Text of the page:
Joe: Hey everyone, it's Joe. Welcome to the first episode of the Future Business Analyst Podcast.

My guest today is Dr. Debra Paul, CEO at AssistKD. Debbie's worked in business analysis, and these are her words, not mine, for a very long time. Okay. She's written books and certifications, founded forums, and of course the BA Conference Europe, and she basically loves everything to do with business analysis. So Debbie, thank you for joining me today.

Debbie: You're welcome, Joe. It's really nice to talk to you.

Joe: Yeah, it's gonna be great. I've got lots of questions for you, but, why don't we start off with just a little bit of background information about you and some of the research and the work that you've been doing in the world of business analysis, because you've been studying this, practicing this, implementing this in, in bits and pieces for, well, a very long time.

So how did you get involved in all this stuff and why do you love it so much?

Debbie: Well, I got involved initially because I always wanted to work in it. Okay. The very first job I had many, many, many years ago was in a government department in the UK and it was one of the first to have computers. And I always say it was like falling in love. I loved everything to do with it, and it was so logical and it was so thought through. I thought, this is marvellous.

So when I started moving into that area, my first job was actually working in a business change team. And what that involved was working with stakeholders, some of whom at that time it's not, it's not an exaggeration to say were terrified. Okay. And so I had to work to really try and help them and to help them understand the logic of how what we were going to introduce as a system was going to work to help them in their jobs and they were going to be okay.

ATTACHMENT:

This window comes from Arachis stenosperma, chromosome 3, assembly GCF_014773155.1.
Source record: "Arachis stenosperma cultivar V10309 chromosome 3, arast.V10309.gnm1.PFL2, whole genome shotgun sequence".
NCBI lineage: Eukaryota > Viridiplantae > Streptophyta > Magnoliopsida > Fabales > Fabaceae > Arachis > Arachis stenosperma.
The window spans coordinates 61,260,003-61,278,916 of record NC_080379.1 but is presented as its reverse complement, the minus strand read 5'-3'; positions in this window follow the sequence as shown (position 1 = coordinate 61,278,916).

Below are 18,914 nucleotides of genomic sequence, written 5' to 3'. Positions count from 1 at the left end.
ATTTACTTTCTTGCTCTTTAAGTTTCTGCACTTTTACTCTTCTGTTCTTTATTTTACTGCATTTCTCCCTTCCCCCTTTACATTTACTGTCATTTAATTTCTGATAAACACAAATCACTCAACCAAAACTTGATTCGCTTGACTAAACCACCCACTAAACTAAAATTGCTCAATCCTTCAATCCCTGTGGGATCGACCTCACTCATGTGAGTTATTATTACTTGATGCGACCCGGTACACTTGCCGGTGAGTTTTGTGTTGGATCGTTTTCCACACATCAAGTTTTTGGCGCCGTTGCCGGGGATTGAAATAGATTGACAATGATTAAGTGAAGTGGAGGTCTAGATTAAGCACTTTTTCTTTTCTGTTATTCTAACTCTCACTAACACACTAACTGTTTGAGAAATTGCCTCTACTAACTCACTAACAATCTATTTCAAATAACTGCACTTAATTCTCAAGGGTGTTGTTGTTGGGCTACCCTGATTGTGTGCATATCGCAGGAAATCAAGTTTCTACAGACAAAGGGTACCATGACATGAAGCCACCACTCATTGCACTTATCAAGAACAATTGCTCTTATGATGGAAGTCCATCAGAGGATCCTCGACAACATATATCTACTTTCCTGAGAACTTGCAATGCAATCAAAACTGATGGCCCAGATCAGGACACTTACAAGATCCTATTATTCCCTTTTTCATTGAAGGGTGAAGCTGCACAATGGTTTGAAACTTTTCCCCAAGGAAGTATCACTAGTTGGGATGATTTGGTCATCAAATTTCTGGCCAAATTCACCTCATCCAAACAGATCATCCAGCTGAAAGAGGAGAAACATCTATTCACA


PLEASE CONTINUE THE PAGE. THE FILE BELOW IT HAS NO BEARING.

And that really started me thinking about how technology helps organisation's and also works with people.

I then became a systems analyst and I loved systems analysis. I loved really getting inside the detail of requirements and specification and understanding the technology, but at the back of my mind was always the people and the broader context. And so I started thinking, well, okay, this is great. I'm really enjoying working on this software development, but I've gotta think beyond this because I know there is a world beyond it.

And the more I thought about it, and I don't think at the time there was a role called business analyst, but I couldn't limit my work to systems analysis. I had to look further into the business area. So that was really where it started. And I've always had that belief ever since, that technology is there to work in a holistic context and that ultimately it is to help organisations do what they do well.

Yeah. I mean. That, that's, that's why I love it.

Joe: Yeah. That's fantastic. It's funny how things work out and we can look back and sort of see how these paths were almost laid before us, but, but we didn't realise that they happened. And it, and I suppose for you and the way that you see things, I always say it's, it's the way we've been brought up, that sort of shapes as our mentors and sort of where we land in our first jobs and things.

And it's really interesting that given, I mean, you used the word holistic. I mean, perhaps I should drop your, your model in here of POPIT, right?

People Yes. Organisation, process information and technology. And it's sort of like you've continued that, that thread throughout. You also dropped a couple of other things in there that I want to come back to you, I'm gonna come back to that word, terrified. I mean, that, that could be a great word that we use later on.

But you, you got on board on the first wave, and I am leading to your three waves here, right? You, you got on board on, on, on the first wave. So you, you've seen this progress of the BA role over the years. So initially from that sort of project focus, bridging, you know, translating and transporting requirements from A to B, and then as you said, with your systems and now with your change role that you needed to do more.